1751 Mound Street, Ste.105
Sarasota, FL, 34236

Contact Us

Call for your Free
Initial Consultation

Office 941.312.5608
Fax 941.388.7067
Cell 941.894.4314
Available 24/7

Share

Criminal Defense Myths

Criminal Defense Myths

Over the years, I've had clients who would say things about what they perceived the law to be, but were, in fact, clearly a myth, or just plain incorrect.  Below are some of those comments that would be expressed by my clients.

"They Can't Convict Me because they only have one witness and they need at least two."  Well, that may be true in the Bible, but not under Florida law.  The fact of the matter is that one witness is all the state needs to prove their case, based of course, on the weight and credibility of that person's testimony.  Bottom line:  Never Underestimate The Strength of the State's Case! 

A prosecutor is ethically obligated to file an information (formal filing of charges) only when they believe they can prove that charge beyond a reasonable doubt.  Thus, if the prosecutor has filed an information, one can't assume that the state will simply nolle pros or drop the charge at a later date.   While that could certainly happen based on the circumstances, a prosecutor will typically try to squeeze a plea out of a defendant, if they can.   While a prosecutor is ethically bound to seek and do justice, that doesn't mean that they also aren't looking to "get ahead," and they certainly can't do that if they file charges only to nolle pros them at a later date.

"Well, that person's testimony is 'hearsay,' and therefore, not admissible."  Wrong, once again.  A witness can testify to what they observed.  While they typically are not allowed to speculate, their observations are not hearsay.  However, if they were to testify to what another person supposedly told them, then we would be dealing with a hearsay issue.  Additionally, a witness is allowed to testify to what the defendant said or told them, even though that is classic hearsay.   A defendant's statements, however, are an exception to the hearsay rule.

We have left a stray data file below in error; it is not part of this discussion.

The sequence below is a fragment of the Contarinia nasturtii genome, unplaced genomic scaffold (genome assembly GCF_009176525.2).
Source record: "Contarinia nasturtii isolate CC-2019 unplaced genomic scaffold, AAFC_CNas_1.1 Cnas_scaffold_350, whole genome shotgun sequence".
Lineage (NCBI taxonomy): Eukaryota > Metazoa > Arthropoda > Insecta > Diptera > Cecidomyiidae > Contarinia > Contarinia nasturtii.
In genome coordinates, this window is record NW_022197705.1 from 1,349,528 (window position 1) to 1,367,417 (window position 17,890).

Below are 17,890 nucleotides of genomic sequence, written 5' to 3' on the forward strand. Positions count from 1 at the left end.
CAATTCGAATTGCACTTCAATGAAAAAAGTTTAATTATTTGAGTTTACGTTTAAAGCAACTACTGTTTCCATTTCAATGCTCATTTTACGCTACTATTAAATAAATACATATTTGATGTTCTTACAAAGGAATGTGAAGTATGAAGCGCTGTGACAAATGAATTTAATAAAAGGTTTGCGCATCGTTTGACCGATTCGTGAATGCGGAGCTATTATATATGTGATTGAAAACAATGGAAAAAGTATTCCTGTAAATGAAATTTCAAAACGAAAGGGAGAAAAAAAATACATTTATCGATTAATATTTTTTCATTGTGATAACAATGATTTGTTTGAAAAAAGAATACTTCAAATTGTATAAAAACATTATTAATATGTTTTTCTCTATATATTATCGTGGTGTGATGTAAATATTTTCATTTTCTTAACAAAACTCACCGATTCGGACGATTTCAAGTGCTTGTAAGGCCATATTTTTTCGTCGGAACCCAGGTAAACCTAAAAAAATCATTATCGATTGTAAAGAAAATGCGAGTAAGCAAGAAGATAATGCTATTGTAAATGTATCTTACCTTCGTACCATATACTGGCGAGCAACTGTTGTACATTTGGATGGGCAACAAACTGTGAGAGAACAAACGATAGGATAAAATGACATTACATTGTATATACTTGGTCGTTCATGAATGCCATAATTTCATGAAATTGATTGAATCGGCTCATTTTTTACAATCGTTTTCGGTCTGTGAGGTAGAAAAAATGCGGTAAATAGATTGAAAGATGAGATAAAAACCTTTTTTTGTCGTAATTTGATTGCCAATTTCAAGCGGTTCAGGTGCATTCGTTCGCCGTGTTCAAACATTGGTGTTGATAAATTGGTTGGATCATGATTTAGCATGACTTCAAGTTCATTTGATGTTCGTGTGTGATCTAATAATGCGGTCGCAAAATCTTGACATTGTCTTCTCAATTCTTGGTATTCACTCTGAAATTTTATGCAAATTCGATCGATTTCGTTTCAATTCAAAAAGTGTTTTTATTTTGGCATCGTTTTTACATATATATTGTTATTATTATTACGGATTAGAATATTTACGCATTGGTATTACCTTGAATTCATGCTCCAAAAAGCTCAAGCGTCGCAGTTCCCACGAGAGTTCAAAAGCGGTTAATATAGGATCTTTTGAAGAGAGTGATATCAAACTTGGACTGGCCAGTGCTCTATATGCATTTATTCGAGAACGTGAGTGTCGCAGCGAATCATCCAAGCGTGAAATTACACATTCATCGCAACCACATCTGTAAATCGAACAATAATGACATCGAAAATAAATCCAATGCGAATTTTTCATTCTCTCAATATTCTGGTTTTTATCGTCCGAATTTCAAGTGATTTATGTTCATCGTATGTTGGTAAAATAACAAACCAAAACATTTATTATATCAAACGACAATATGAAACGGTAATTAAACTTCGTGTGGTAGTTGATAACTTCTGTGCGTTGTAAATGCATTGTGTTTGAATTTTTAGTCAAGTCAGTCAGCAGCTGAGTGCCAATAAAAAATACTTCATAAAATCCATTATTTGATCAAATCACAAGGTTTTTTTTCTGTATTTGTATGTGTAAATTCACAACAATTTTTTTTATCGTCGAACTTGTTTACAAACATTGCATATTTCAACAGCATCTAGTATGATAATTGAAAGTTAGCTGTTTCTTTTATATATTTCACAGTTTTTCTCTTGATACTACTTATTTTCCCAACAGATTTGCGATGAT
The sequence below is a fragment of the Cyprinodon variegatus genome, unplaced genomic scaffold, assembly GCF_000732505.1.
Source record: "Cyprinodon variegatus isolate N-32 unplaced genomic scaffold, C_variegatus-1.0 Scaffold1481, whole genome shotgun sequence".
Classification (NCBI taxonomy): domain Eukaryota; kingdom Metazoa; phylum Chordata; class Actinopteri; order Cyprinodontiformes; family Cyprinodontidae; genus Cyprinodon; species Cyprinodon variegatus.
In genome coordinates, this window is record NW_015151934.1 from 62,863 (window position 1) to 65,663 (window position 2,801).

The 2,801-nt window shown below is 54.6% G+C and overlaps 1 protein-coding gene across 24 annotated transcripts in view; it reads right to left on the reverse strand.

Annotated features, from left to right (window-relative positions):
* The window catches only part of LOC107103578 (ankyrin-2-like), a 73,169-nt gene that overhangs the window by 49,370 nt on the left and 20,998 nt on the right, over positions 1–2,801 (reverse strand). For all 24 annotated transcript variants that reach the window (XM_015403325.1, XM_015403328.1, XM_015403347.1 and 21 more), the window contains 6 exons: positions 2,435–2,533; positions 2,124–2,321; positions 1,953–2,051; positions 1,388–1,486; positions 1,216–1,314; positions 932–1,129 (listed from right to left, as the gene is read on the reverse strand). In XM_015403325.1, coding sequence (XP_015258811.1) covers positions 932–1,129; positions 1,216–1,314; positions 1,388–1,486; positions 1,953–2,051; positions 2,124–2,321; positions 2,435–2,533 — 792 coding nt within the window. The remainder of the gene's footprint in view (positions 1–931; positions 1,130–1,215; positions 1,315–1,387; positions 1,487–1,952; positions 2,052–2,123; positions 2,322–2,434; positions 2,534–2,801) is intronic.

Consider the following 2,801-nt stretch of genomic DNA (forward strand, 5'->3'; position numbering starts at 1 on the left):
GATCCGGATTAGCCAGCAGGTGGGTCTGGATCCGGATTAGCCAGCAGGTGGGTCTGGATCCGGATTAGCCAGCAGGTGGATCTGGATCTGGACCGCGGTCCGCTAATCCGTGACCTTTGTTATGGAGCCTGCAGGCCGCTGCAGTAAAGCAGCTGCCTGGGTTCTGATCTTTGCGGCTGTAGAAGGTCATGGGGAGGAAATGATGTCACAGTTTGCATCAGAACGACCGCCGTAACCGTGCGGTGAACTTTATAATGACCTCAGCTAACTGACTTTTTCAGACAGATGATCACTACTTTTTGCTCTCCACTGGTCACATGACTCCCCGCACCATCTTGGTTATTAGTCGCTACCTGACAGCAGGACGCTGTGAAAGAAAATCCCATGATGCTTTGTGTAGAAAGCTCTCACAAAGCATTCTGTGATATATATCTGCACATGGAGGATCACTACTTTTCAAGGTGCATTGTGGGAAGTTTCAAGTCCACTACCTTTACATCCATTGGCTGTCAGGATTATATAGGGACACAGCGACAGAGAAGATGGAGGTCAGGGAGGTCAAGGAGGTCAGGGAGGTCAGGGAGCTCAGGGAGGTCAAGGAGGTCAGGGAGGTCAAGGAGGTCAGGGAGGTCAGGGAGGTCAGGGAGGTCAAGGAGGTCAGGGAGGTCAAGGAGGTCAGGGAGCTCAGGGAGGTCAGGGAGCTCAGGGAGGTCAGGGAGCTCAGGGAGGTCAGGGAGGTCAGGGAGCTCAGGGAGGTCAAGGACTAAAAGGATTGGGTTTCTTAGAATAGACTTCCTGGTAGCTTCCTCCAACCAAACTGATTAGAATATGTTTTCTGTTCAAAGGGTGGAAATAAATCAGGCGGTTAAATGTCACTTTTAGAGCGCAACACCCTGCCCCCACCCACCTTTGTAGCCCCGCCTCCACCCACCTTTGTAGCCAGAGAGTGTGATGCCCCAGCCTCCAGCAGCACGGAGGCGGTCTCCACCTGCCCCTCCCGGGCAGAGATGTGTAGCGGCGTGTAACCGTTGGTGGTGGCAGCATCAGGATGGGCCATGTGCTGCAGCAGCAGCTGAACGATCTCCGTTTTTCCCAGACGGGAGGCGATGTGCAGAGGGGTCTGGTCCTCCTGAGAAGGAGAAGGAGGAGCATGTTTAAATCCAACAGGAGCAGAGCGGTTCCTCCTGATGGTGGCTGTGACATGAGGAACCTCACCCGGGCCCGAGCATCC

Note:  A defendant's statements or confession cannot be admitted as evidence in the state's case in chief, before the state first establishes by prima facie evidence what is called the "corpus delicti" or the facts and circumstances constituting a breach of a law.  Thus, if a witness can only establish evidence of a crime based only on what that witness heard (including the defendant's statements), and not on what that witness saw then the state has not established the corpus delicti and the defendant's statements are inadmissible.  Thus, a defendant's confession cannot be used against him/her without the state first establishing by prima facie evidence that a crime occurred.    

"The officer didn't read me my  Miranda Rights, therefore my statements should get

thrown out":   Not so fast.  A defendant's Miranda Rights only come into play when the defendant is considered "in custody" and "is subject to interrogation."  Thus, if the cops take you into custody, but don’t ask you any questions that may incriminate you, they don't have to read you your Miranda Rights.  However, you don't have to be officially in handcuffs, to be considered "in custody."  The test here is whether a reasonable person in your shoes at the time would not feel free to leave.  Thus, you could be in custody in your own home if the cops act in way, that no reasonable person would feel like they were free to leave at the time.  For instance, in a couple of officers confront you with drawn weapons.

Furthermore, officers asking a suspect questions regarding their identification, would not be considered such questions that were asked to elicit incriminating information.  On the other hand, an officer asking a suspect what they were doing at the house they were just observed leaving from, may very well an illegal question, if in custody at the time.  

"The officer told me that if I told him who I got the drugs from, then he would let me go."        


Mr. Eisenberg is one of only a handful of criminal defense attorneys in all of Sarasota County who has been recognized by the Florida Bar as a Board Certified Criminal Trial Expert.



© 2018 The Law Firm of Richard Eisenberg, P.A. | Disclaimer
1751 Mound Street, Suite #105, Sarasota, FL 34236
| Phone: 941.312.5608

About | Criminal Defense | Verdicts | FAQs | Media

Law Firm Website Design by
Amicus Creative


LawPay Secure Payment